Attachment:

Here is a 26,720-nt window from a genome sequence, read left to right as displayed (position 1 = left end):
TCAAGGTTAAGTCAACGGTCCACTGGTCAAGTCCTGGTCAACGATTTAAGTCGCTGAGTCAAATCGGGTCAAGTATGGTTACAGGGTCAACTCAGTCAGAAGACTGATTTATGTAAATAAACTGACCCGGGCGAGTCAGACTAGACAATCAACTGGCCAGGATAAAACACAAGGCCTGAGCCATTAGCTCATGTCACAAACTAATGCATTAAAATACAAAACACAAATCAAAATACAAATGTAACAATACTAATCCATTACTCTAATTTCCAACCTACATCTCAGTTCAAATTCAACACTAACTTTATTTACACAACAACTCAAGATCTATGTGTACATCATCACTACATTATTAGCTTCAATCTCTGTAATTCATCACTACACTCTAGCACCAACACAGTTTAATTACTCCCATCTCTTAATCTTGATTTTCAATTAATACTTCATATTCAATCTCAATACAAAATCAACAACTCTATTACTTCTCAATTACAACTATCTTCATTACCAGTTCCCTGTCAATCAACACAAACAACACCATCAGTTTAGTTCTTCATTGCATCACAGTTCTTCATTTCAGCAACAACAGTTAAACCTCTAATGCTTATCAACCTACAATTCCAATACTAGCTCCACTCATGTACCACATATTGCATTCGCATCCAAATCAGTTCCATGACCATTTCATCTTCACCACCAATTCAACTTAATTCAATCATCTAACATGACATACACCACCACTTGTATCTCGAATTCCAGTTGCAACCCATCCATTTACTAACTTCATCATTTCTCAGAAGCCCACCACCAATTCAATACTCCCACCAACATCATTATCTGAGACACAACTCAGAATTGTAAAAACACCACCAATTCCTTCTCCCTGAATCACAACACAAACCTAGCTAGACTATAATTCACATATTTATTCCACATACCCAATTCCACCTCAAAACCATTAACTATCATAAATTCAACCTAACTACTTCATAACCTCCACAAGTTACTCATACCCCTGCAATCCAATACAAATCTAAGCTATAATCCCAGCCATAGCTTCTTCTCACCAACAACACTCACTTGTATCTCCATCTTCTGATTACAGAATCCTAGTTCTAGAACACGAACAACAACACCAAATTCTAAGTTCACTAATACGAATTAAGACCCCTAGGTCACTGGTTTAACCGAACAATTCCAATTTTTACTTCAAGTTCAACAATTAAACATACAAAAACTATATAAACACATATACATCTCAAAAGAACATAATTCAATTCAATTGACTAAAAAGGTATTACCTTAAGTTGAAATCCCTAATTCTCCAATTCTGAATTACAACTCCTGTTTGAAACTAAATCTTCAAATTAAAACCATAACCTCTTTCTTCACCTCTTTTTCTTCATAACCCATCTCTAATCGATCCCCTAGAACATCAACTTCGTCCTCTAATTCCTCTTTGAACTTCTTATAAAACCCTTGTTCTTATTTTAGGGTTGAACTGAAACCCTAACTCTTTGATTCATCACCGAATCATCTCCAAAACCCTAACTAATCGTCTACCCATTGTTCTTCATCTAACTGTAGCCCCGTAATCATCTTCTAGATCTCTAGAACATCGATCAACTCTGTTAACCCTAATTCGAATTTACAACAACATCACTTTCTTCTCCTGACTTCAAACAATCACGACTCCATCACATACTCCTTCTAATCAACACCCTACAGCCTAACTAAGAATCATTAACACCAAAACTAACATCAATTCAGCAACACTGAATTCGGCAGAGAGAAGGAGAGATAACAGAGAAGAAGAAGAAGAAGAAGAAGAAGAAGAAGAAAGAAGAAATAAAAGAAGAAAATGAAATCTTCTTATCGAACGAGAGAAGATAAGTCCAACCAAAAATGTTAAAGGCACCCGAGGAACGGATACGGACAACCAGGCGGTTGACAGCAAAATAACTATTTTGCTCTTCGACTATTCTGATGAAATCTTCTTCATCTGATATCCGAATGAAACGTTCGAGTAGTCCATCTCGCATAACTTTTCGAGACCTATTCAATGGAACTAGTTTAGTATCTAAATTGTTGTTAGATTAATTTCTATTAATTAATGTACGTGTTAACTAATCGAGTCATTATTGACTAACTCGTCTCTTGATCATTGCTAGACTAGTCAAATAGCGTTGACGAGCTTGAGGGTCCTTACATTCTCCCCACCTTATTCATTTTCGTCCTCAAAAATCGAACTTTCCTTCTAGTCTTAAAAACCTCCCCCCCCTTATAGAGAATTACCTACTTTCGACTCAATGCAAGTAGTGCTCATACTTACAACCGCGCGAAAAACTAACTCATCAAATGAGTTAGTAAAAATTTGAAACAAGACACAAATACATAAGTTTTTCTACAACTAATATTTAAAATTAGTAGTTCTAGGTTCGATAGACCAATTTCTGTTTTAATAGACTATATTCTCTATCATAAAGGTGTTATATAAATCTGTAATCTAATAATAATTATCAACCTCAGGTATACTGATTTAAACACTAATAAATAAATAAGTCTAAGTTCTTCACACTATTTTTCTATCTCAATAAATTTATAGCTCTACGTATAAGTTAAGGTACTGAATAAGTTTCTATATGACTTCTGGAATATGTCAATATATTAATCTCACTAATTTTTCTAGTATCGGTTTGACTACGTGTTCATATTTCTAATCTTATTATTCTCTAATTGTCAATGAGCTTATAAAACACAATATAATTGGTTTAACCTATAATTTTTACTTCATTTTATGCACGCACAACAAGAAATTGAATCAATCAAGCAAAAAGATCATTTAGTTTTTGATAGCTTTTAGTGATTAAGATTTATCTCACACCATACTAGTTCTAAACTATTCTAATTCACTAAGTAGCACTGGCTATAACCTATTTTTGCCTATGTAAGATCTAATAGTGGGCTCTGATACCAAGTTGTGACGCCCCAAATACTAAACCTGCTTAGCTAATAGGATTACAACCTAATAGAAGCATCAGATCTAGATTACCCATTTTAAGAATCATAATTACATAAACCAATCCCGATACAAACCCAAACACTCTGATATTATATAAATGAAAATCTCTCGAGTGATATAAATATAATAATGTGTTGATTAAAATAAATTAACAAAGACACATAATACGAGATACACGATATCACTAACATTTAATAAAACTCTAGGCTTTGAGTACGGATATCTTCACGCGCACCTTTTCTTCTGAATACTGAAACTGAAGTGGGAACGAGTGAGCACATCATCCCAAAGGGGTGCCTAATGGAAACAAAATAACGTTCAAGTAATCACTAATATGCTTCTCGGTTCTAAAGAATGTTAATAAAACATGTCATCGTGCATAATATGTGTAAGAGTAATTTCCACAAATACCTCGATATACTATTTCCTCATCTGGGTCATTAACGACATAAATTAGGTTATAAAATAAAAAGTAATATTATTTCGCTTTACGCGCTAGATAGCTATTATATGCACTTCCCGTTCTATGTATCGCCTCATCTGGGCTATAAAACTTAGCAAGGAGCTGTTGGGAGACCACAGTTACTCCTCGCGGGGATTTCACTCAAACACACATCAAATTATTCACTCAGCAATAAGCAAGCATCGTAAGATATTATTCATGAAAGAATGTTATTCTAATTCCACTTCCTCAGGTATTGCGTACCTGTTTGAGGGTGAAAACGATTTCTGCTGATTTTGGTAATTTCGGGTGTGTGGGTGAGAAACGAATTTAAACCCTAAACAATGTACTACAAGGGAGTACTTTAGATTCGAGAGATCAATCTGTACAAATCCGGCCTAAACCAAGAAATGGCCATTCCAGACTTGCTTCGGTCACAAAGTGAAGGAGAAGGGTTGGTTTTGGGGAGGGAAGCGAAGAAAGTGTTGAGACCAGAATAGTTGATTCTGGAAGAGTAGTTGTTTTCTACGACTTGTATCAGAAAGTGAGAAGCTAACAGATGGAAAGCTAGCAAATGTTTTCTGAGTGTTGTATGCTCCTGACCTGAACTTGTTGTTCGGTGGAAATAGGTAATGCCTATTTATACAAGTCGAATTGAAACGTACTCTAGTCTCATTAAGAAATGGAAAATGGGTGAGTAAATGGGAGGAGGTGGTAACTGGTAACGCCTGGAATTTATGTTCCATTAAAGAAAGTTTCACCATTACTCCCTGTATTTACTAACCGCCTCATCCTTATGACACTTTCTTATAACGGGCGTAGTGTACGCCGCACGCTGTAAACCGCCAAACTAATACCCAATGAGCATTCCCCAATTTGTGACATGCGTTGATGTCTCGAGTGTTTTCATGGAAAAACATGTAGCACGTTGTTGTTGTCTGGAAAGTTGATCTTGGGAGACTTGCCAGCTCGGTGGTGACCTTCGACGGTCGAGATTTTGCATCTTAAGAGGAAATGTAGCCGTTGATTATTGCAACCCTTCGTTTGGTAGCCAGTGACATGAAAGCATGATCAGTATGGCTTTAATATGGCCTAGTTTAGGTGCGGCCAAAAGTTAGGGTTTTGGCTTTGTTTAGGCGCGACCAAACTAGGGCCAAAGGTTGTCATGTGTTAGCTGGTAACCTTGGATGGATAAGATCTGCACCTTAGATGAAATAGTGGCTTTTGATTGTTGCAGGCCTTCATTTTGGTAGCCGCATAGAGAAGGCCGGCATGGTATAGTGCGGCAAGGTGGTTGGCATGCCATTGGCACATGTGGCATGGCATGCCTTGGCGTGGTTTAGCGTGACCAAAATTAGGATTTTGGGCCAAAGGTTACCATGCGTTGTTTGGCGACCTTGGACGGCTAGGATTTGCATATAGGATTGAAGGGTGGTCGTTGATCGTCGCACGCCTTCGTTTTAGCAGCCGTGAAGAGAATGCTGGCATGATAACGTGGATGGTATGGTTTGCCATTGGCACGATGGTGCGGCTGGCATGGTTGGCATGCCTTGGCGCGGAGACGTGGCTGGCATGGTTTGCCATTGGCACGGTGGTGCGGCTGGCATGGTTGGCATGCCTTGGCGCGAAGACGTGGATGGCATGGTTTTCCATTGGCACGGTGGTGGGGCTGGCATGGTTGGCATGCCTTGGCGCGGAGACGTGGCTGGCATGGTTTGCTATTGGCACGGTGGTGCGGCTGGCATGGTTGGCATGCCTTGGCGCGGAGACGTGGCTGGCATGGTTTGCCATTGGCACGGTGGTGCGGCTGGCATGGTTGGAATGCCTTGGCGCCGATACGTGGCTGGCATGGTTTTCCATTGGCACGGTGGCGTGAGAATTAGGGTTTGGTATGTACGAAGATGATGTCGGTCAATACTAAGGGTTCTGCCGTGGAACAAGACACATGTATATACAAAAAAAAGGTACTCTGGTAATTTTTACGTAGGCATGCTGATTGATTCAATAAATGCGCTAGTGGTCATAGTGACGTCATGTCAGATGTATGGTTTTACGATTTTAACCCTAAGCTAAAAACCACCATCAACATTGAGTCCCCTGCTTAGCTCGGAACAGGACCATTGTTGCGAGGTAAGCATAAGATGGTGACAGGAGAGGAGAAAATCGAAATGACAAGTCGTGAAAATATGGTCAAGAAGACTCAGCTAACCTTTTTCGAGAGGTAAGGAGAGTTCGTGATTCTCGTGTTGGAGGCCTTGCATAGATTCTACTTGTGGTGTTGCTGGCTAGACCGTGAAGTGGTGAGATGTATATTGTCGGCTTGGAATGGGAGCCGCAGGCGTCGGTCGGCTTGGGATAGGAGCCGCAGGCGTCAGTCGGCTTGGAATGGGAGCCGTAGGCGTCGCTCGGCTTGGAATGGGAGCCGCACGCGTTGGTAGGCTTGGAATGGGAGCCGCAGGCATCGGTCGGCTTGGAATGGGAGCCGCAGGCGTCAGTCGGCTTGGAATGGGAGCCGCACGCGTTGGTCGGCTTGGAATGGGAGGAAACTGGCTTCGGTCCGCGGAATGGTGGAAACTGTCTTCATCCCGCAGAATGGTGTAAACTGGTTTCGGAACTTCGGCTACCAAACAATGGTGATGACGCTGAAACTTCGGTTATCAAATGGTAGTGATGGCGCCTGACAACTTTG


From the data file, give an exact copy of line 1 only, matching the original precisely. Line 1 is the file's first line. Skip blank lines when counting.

Here is a 26,720-nt window from a genome sequence, read left to right as displayed (position 1 = left end):